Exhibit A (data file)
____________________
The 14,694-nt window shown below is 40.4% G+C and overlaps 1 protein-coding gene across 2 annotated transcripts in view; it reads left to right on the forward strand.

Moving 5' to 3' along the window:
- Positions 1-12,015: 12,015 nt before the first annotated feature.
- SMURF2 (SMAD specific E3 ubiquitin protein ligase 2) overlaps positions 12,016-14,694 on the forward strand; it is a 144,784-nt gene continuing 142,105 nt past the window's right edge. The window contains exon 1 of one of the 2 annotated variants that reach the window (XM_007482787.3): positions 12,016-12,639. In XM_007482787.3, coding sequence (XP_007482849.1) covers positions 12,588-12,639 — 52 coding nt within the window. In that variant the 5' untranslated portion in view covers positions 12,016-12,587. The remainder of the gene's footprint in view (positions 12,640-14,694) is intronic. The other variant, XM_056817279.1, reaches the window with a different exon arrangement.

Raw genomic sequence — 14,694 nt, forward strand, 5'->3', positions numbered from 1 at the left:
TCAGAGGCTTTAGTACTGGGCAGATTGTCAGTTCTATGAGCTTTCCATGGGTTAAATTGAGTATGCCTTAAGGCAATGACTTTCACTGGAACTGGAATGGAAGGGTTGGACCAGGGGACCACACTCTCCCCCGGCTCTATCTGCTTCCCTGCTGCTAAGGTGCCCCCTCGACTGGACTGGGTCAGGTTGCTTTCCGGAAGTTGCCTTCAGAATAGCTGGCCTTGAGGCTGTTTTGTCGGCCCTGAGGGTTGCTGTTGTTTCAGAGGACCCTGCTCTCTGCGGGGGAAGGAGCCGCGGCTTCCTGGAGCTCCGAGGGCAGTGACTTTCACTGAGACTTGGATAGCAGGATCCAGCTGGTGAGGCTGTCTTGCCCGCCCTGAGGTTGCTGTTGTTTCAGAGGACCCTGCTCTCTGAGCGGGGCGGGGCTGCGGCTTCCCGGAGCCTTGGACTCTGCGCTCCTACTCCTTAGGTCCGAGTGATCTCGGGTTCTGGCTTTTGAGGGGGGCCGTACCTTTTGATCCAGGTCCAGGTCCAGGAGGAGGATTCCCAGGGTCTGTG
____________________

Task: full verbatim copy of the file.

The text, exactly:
The 14,694-nt window shown below is 40.4% G+C and overlaps 1 protein-coding gene across 2 annotated transcripts in view; it reads left to right on the forward strand.

Moving 5' to 3' along the window:
- Positions 1-12,015: 12,015 nt before the first annotated feature.
- SMURF2 (SMAD specific E3 ubiquitin protein ligase 2) overlaps positions 12,016-14,694 on the forward strand; it is a 144,784-nt gene continuing 142,105 nt past the window's right edge. The window contains exon 1 of one of the 2 annotated variants that reach the window (XM_007482787.3): positions 12,016-12,639. In XM_007482787.3, coding sequence (XP_007482849.1) covers positions 12,588-12,639 — 52 coding nt within the window. In that variant the 5' untranslated portion in view covers positions 12,016-12,587. The remainder of the gene's footprint in view (positions 12,640-14,694) is intronic. The other variant, XM_056817279.1, reaches the window with a different exon arrangement.

Raw genomic sequence — 14,694 nt, forward strand, 5'->3', positions numbered from 1 at the left:
TCAGAGGCTTTAGTACTGGGCAGATTGTCAGTTCTATGAGCTTTCCATGGGTTAAATTGAGTATGCCTTAAGGCAATGACTTTCACTGGAACTGGAATGGAAGGGTTGGACCAGGGGACCACACTCTCCCCCGGCTCTATCTGCTTCCCTGCTGCTAAGGTGCCCCCTCGACTGGACTGGGTCAGGTTGCTTTCCGGAAGTTGCCTTCAGAATAGCTGGCCTTGAGGCTGTTTTGTCGGCCCTGAGGGTTGCTGTTGTTTCAGAGGACCCTGCTCTCTGCGGGGGAAGGAGCCGCGGCTTCCTGGAGCTCCGAGGGCAGTGACTTTCACTGAGACTTGGATAGCAGGATCCAGCTGGTGAGGCTGTCTTGCCCGCCCTGAGGTTGCTGTTGTTTCAGAGGACCCTGCTCTCTGAGCGGGGCGGGGCTGCGGCTTCCCGGAGCCTTGGACTCTGCGCTCCTACTCCTTAGGTCCGAGTGATCTCGGGTTCTGGCTTTTGAGGGGGGCCGTACCTTTTGATCCAGGTCCAGGTCCAGGAGGAGGATTCCCAGGGTCTGTG